This original California School oil painting is painted on artist's canvas board measures 16 by 20 inches and it sits in a 22 by 26 inch frame.
It is unsigned and in excellent condition, except for a few scuffed areas on the frame.
If this outstanding old oil painting was executed in shades of green, rather than blue, we would probably assume it was done by William Wendt or by a student of his, in his style.
This original painting on heavy watercolor paper measures 21 by 29 inches, unmounted and unframed.
It is signed A. Shepstone in the lower right corner. It was acquired as part of a collection of paintings purchased directly from the artist many years ago.
It is in outstanding condition.
It will be shipped to the buyer rolled carefully in a wide tube or shipping container.
This Japanese bronze handled mirror measures about 8 inches in diameter (21cm) with an extended handle which increases the full height to about 12 inches or 30 centimeters(cm).
It dates to the late Edo Period or Early Meiji period ( about the middle of the 19th century (1840-1860).
It is signed in the left portion of the front. It also has birds flying over churning waves in the ocean.
It still has most of it's silver ovrlay on the two large Kanji marks on the front. It also has remnants of it's silver on the reverse or "Face" of the mirror.
Bronze mirrors were introduced into Japan from China and Korea about 300 BC - AD 300.
At first they had a religious function and were regarded as symbols of authority.
The Japanese soon learned to make their own mirrors using lost-wax casting and decorated them with Japanese or Chinese designs.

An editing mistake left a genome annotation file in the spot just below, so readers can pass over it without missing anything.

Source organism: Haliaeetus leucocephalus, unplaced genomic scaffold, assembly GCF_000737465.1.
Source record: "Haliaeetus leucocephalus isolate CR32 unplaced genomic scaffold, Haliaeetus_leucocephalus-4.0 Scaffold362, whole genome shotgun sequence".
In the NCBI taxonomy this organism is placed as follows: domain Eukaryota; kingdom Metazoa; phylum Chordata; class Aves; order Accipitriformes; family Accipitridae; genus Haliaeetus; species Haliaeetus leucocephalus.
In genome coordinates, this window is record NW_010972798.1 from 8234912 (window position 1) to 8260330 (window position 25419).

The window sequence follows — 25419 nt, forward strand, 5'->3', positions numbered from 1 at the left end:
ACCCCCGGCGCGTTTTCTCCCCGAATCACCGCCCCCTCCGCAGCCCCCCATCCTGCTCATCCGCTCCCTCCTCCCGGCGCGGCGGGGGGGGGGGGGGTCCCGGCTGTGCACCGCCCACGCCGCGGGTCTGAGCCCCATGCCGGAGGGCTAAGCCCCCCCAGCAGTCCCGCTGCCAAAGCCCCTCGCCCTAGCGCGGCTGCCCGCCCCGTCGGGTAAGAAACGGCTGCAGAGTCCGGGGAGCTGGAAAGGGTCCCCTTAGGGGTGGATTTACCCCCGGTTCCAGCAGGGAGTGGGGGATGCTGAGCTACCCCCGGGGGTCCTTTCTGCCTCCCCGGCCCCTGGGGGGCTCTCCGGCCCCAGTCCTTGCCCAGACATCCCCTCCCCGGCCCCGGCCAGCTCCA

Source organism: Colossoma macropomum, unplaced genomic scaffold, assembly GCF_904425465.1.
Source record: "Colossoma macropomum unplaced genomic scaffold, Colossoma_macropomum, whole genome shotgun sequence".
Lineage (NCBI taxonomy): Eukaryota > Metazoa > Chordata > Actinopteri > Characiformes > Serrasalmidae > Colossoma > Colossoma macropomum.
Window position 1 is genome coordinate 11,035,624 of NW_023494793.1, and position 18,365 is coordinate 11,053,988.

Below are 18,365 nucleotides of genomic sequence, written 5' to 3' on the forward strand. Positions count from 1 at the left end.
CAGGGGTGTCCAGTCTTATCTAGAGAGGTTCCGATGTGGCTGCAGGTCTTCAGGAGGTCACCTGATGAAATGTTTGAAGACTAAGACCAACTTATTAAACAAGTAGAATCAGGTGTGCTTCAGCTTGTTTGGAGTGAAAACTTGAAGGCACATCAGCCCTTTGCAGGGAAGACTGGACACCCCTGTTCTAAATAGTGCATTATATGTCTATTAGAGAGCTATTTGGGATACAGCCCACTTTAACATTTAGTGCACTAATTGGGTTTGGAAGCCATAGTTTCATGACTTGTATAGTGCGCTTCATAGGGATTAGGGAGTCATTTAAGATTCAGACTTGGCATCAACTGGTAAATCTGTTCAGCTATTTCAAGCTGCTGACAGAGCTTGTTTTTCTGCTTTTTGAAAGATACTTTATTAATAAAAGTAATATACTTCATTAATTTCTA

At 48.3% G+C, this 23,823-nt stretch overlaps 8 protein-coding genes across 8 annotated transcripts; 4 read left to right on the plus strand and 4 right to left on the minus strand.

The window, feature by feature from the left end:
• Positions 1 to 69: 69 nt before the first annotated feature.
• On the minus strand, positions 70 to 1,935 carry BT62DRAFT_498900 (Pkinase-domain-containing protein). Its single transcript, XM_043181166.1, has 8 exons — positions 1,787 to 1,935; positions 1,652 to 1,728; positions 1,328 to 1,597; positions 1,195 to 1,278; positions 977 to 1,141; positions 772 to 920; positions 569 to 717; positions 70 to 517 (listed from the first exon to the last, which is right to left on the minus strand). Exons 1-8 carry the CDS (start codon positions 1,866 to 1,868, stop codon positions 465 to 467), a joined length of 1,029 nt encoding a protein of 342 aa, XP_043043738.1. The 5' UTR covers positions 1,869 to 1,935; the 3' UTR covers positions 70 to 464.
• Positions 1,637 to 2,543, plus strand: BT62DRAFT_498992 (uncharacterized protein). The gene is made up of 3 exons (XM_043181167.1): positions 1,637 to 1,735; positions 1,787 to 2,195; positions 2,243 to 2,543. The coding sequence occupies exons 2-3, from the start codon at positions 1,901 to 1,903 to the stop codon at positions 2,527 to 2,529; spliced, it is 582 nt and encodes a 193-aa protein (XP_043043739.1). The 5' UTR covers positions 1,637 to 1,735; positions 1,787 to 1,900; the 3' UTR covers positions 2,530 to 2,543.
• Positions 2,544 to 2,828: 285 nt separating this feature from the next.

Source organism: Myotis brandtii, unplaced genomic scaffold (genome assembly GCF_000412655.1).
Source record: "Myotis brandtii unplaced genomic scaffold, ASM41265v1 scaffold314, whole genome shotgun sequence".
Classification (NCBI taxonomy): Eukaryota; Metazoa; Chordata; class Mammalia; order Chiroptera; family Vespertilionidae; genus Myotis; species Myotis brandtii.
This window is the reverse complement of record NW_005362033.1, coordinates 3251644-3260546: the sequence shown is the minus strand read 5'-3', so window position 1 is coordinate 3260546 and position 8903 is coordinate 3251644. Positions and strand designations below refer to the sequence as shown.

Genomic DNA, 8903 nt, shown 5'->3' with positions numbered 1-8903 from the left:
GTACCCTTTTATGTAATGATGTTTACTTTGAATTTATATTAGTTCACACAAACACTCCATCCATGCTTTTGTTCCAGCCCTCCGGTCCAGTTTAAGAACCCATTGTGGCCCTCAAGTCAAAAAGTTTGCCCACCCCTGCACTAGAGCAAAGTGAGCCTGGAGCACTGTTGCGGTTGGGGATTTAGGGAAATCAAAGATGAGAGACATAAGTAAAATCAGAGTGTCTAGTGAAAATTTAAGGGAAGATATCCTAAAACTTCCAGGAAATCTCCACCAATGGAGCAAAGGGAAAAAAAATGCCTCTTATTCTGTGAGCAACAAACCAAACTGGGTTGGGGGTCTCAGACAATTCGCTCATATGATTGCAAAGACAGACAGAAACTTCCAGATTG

By the Nara period (AD 710-794) mirrors were made for everyday use and used designs such as plants and animals to symbolize good fortune.
From the Kamakura period (1185-1333) a design showing Hôraizan (the Chinese 'Island of Immortality') became popular.. More new designs and the first handled mirrors appeared in the Muromachi period (1333-1568).
During the Edo period (1600-1868), mirrors decorated with lucky symbols or Chinese characters were given at weddings. Mirrors became larger as hairstyles became more ornate; some mirrors in Kabuki theatre dressing-rooms were up to fifty centimetres across and were placed on stands. The faces of mirrors were highly polished or burnished, with itinerant tinners and polishers specializing in this work. Since the mirror, together with the sword and the jewel, were symbols of Imperial power, mirror-makers were deeply revered and often given honorary titles such as Tenka-Ichi ('First under Heaven'). However, this title was often misused and was officially prohibited in 1682. Bronze mirrors were replaced by glass mirrors after the Meiji Restoration (1868).
This Meiji period JAPANESE KUTANI VASE measures 7 inches in diameter and 11 inches tall. We date this one circa 1880-1910.
It is in excellent condition overall with the raised gilding in outstanding condition.
It is unsigned, but there is a hand painted mark on the bottom edge that looks like: I I I O .
This original oil painting on stretched canvas and stretcher boards measures 15 by 30 inches, not including the split bamboo frame that surrounds it.
The subject of this charming painting is two geishas on a bridge with a pagoda and flowers.
It was painted and signed, lower right, by Aubrey Leech.
Aubrey Leech was known as a New York lamp designer of motion lamps in the early 20th Century and is specifically associated with the Econolite Jr. Models.
These rotating and painted lamps were very popular from 1920-1960 and have even had a resurgence of collecting interest today.
This original painting is in very good condition with the exception of a few small losses along the right side.
We prefer payment by Paypal, but also accept other forms of payment .
All payments must clear completely prior to shipment.
Thank you for looking: William Brooks
This original oil painting on stretched canvas and wooden stretchers measures 26 by 40 inches unframed.
It is signed Paine in the upper left portion of the canvas. It is also signed Louise Paine on the reverse and again on the stretchers bars.